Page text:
Thanks to globalization, more countries depend on each other for trade, capital, and ideas than ever before. Yet politically, these countries are drifting further apart. In Seeing the Elephant, author and emerging markets expert Peter Marber describes how increasing economic integration and the rise of new actors is drastically altering the geopolitical landscape, and offers insights on how the US can maintain a leading role in the 21st century and beyond.
While America remains the single most important economy today, rising economic powerhouses — China, Russia, India, Brazil and others — bring a diverse set of interests to the table that the US cannot afford to ignore, Marber explains. Moreover, globalization has created thousands of non-state actors – corporations, banks, hedge funds, activists and even terrorists – who bring their own concerns to bear on the world system.
In the era of globalization, America's success hinges on the success of its neighbors, too. Yet from its invasion of Iraq to its disregard of major treaties — some recent US choices have shown little regard for these new players. As the lines between economic, defense, environmental, immigration, and energy policy become increasingly blurred, having a holistic and coherent approach to cross-border challenges is essential. Yet the forums and institutions that once coordinated these relationships – the UN, World Bank and the G7— are losing relevance and no longer adequately represent the world's expanded power roster. To remain vital, Marber believes all our multilateral institutions will require fresh ideas and revamping.
Seeing the Elephant demystifies
globalization, and analyzes the megatrends and
interconnections of the 21st century. With bold
suggestions on how America reassert its historic
leadership in the new global arena, Seeing the
Elephant should be required reading for policy
makers, businessmen and informed citizens alike.
From the Inside Flap
In the new millennium, it is nearly impossible for us to talk about basic concerns like food or gas prices, without examining global intersections in trade, energy, immigration, the environment, and defense. Many countries once described as "developing" nations now wield greater economic and political influence than some of the so-called "major" powers. Former debtor nations have become creditors of the United States and other developed countries that run budget deficits. Without recognizing and understanding these connections, we cannot even begin to discuss how the United States and other countries can craft and harness effective policies amid this breathtaking progress. In Seeing the Elephant, Peter Marber describes how increasing economic integration and the rise of new actors is drastically altering the geopolitical landscape, and offers insights on how the U.S. can make policy to maintain a leading role in the years to come.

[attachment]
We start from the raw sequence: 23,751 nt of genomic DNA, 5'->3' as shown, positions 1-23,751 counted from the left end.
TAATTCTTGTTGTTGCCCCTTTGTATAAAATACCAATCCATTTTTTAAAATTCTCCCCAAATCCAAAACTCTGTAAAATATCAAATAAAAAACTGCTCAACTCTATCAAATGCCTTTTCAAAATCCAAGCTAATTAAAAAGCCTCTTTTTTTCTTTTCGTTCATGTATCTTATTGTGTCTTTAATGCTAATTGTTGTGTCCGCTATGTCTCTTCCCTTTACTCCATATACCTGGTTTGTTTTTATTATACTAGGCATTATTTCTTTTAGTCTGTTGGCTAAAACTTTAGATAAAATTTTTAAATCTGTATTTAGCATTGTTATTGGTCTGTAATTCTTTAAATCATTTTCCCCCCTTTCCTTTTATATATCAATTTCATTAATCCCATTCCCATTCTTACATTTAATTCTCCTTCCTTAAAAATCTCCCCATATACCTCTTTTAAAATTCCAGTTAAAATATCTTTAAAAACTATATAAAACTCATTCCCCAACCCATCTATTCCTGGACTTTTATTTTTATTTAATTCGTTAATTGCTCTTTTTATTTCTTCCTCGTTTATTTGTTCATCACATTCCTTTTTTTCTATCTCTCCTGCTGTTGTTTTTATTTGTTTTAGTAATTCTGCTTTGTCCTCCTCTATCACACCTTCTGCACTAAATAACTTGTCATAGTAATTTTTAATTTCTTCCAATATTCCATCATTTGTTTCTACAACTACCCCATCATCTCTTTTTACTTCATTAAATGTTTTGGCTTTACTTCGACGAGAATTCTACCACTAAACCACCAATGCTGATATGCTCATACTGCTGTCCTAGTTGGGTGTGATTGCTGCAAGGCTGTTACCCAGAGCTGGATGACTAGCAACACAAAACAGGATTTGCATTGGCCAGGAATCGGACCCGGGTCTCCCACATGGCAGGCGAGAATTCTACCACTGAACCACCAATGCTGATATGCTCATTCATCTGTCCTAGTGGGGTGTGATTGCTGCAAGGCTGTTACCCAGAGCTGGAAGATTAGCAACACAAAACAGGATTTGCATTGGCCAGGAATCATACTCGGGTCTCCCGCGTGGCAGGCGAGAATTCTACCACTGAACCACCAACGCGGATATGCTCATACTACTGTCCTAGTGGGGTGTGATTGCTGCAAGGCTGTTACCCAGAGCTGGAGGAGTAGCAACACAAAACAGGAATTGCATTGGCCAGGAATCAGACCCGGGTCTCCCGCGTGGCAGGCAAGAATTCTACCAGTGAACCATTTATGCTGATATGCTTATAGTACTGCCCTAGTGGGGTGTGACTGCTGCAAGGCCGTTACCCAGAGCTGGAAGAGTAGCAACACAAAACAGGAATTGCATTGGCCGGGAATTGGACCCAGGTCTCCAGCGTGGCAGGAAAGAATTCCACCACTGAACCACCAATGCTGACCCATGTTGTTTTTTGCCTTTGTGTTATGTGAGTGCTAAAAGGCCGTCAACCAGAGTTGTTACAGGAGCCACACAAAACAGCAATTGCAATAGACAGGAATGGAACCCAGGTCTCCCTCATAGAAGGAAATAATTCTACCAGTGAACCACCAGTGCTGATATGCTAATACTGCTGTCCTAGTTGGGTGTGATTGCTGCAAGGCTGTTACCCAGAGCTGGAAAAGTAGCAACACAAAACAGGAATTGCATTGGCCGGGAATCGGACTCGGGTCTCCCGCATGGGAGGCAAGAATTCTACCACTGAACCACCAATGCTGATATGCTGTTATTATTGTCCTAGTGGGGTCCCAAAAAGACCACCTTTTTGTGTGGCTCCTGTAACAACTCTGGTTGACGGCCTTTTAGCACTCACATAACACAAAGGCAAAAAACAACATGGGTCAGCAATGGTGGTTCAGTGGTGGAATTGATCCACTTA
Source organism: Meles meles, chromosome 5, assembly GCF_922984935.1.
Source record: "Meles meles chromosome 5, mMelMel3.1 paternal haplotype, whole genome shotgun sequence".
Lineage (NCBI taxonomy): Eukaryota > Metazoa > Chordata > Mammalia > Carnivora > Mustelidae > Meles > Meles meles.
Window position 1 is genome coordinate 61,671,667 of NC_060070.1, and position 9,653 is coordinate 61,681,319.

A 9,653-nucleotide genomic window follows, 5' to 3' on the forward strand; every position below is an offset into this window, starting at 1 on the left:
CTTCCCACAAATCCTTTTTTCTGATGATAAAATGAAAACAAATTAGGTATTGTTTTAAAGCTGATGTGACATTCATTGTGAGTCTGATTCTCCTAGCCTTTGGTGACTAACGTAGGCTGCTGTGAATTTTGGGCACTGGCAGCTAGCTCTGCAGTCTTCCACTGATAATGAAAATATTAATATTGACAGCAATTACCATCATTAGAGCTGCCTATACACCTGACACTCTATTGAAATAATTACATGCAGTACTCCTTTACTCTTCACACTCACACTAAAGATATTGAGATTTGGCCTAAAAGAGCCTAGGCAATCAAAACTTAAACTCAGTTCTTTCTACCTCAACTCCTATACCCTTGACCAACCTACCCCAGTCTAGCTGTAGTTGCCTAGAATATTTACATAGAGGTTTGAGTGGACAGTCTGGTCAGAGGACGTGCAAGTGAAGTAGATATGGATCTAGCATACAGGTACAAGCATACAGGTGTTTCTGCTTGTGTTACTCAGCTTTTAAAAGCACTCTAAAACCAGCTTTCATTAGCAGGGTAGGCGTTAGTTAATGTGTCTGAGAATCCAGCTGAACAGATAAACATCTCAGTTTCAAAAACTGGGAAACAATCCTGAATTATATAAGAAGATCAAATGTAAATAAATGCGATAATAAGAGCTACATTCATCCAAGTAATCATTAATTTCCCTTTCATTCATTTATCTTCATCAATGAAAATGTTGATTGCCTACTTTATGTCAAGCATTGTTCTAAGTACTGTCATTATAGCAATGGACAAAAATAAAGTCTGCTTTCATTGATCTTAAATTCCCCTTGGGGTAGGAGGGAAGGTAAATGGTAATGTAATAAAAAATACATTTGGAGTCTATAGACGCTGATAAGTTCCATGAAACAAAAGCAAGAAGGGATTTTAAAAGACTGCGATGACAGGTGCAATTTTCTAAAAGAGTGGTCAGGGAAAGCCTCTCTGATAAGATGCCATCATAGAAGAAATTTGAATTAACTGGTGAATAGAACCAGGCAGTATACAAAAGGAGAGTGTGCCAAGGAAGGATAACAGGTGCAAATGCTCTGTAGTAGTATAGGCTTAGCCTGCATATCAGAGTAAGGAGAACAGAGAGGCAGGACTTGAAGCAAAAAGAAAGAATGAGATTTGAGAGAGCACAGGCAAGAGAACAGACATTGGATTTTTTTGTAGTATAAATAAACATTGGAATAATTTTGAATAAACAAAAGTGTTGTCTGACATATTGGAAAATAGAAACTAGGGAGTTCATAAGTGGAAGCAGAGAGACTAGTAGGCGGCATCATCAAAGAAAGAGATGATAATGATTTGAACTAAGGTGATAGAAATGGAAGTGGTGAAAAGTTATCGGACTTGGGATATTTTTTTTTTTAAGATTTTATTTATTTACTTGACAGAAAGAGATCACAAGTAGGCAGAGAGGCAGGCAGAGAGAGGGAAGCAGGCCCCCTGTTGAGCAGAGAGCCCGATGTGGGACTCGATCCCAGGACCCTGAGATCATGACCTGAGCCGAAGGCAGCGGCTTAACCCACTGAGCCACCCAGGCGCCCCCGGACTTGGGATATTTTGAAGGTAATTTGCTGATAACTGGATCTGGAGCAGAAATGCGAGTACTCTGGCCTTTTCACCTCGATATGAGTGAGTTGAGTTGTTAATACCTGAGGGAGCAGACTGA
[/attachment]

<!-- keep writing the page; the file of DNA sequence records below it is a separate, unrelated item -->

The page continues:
The twenty-first century, Marber explains, demands a very different lens for viewing the world. In the era of globalization, America's success hinges on the success of its neighbors, too. Rising economic powerhouses—China, Russia, India, Brazil, and others—bring a diverse set of interests to the table that the U.S. cannot afford to ignore. Moreover, globalization has created thousands of non-state actors—corporations, banks, hedge funds, activists, and even terrorists—who bring their own concerns to bear. Marber underscores the importance of forging strong relationships with pivotal developing nations and America's need to reaffirm the centricity of global protocols, rules, and institutions after an unfortunate period of neglect. It's not too late. By focusing on seven key cross-border, interlinking issues—trade and finance, energy, security, immigration, health, the environment, and poverty—Marber recommends key adjustments in policies that aim to strengthen and modernize our current institutional infrastructure, including NATO, the WHO, the WTO, the World Bank, and the UN, among others. While his strategies do not guarantee that the United States will remain on top economically, they ensure that the global system America helped to create triumphs in the end, protecting against the factionalism that led to two World Wars and destroyed decades of economic progress.